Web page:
Reports of Bernie Ecclestone’s retirement are about as frequent as news that the Mitsubishi Outlander PHEV is finally coming to America. The long rumored day is finally here, however. The FIA has given its blessing to the sale of the commercial rights to Liberty Media, which will install Chase Carey — a man who has a more luxuriant mustache than Dieter Zetsche — as the new CEO of the sport. Bernie will now be Chairman Emeritus, but says he has no idea what that means.
“I was deposed today,” Ecclestone told Auto Motor und Sport on January 23. “I am simply gone. It’s official. I am no longer the leader of the company. My position has been taken by Chase Carey. My new position is one of those American terms. It’s something like an honorary president. I have this title now, even though I don’t know what it means.”
He added, “My days in the office will be getting quieter now. Maybe I will attend a Grand Prix sometime in the future. I still have many friends in Formula 1, and I still have enough money to afford to attend a race.” Ecclestone may even lose his seat on the World Motor Sport Council, a captive organization whose primary role is to rubber stamp any decisions of the FIA and give them an aura of legitimacy.
Liberty Media has let it be known it wants to expand the media presence of Formula One and is considering new race venues in the United States in Miami, New York, Los Angeles and Las Vegas. It anticipates pumping up the hoopla around each race to rival that of the Super Bowl, with each becoming a week long celebration studded with celebrities and driver “up close and personal” segments.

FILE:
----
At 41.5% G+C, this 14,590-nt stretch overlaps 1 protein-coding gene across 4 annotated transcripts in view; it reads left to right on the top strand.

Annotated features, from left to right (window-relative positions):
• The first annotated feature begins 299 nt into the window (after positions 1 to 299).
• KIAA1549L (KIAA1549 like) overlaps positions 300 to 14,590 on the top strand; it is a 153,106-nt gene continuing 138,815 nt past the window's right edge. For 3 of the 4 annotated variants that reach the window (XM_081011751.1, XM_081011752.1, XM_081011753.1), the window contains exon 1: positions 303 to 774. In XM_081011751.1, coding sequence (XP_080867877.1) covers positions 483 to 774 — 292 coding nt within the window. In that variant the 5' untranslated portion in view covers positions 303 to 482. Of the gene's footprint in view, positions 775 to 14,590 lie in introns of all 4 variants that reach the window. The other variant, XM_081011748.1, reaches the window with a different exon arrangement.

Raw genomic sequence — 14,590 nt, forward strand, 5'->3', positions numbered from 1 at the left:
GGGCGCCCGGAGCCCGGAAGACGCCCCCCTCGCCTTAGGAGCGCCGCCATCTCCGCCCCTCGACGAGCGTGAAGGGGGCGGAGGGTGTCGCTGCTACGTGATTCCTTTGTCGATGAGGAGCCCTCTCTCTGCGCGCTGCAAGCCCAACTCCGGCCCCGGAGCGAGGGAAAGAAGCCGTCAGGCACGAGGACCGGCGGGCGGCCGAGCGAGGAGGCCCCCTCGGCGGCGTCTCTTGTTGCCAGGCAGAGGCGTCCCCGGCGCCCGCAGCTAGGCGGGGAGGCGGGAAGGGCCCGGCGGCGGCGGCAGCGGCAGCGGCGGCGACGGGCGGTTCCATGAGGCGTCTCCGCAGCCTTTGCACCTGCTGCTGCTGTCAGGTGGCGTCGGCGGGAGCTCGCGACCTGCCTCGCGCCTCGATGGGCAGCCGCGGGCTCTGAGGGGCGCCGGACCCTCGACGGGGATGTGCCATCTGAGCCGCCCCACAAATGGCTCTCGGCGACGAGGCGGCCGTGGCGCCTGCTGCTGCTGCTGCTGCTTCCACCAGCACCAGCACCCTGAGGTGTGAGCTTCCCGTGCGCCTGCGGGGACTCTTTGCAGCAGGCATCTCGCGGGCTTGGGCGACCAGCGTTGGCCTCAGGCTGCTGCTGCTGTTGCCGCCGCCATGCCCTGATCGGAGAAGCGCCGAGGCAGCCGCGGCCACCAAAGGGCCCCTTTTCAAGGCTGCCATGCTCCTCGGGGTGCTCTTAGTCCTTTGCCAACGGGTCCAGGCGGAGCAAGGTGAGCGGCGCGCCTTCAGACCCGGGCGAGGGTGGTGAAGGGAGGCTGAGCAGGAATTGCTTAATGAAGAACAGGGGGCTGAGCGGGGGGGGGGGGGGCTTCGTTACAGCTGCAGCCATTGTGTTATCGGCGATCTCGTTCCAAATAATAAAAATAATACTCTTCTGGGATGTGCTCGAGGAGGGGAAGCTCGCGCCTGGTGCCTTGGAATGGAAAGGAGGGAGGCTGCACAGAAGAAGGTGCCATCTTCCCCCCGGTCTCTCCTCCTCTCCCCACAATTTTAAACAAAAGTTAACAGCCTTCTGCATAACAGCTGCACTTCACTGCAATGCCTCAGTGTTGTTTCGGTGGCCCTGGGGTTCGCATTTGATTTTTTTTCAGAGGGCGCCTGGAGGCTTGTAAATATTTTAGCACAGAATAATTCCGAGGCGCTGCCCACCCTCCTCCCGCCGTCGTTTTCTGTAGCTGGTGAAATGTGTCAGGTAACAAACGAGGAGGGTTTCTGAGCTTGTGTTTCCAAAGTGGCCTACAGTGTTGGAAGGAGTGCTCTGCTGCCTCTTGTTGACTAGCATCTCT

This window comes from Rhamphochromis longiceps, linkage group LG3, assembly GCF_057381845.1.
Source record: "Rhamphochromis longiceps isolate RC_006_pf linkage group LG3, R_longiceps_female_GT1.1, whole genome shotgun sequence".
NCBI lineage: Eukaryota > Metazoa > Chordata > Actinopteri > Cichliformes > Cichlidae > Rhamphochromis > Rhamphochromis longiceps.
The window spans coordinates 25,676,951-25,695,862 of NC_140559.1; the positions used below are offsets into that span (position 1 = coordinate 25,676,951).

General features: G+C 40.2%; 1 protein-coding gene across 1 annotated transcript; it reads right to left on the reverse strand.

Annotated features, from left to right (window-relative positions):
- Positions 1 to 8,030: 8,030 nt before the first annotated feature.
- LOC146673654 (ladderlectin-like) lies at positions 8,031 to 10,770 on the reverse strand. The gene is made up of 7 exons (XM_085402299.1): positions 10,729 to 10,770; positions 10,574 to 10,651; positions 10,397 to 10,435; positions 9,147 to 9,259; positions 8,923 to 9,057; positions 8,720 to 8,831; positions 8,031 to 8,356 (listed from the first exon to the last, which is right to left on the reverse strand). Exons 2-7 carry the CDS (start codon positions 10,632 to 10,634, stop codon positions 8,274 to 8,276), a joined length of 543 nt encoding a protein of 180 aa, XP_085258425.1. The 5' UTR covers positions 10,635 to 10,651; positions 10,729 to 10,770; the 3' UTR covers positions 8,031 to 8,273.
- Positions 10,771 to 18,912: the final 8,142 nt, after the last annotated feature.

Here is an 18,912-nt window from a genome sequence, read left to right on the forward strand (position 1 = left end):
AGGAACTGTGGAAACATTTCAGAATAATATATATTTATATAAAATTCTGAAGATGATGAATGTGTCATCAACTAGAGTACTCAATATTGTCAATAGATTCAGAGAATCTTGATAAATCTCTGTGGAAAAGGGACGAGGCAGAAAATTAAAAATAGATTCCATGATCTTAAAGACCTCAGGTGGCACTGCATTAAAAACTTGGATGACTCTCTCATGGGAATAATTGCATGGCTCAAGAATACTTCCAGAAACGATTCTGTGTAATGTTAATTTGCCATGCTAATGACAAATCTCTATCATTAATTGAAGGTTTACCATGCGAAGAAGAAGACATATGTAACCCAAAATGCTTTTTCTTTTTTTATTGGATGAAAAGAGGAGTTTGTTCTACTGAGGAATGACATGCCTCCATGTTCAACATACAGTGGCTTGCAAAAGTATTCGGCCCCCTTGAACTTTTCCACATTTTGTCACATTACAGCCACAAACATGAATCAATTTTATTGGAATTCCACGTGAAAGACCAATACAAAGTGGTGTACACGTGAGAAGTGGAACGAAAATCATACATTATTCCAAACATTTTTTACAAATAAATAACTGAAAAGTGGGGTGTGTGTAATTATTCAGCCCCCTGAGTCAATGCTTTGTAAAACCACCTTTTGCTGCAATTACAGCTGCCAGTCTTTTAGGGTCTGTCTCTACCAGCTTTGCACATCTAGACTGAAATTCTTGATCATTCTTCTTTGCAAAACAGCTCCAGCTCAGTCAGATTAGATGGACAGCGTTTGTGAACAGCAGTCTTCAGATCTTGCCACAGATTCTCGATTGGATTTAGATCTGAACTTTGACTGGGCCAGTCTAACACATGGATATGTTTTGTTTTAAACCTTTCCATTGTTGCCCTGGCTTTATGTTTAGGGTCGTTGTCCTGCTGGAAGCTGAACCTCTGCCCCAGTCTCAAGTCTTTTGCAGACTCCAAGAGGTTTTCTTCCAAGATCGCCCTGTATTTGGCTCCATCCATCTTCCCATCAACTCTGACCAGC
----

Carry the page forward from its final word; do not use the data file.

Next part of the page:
Bernie Ecclestone was dismissive of social media, insisting that people still wanted to get their news about the sport from print media like newspapers. Liberty Media is intent on dragging the sport into the 21st century, ready or not.
Liberty is not planning to be bound by the special privileges Ecclestone doled out to his favorite team, Ferrari. The Maranello squad currently gets an extra $100 million a year more than any other team. It is essentially a bribe Ecclestone paid to keep Ferrari in the sport.
Liberty CEO Greg Maffei says that payment will likely end. “Thinking about balancing the team payments, so they’re a little more balanced and creates more fairness, has to be weighed — in Ferrari’s mind, I would expect — by the fact that creating a great platform helps our sponsorship revenue, too, so there’s give-and-take. He believes has more than enough revenue to withstand the loss of the Ecclestone special payment, according to Grand Prix.com.
It is the end of an era in Formula One, an era in which Bernie Ecclestone wheedled and cajoled others into doing his bidding, making himself into one of the world’s richest men in the process. Bernie was always focused on “the show,” but never really understood what that meant in a world where presidents are elected based on their Twitter activity. Liberty Media is, first and foremost, a media company. It knows how to play the game and make money doing so.
Will Formula One now become just another form of Roller Derby or will it revert to real racing? The best guess is probably a little bit of both.
Source and photo credit: Motorsport.com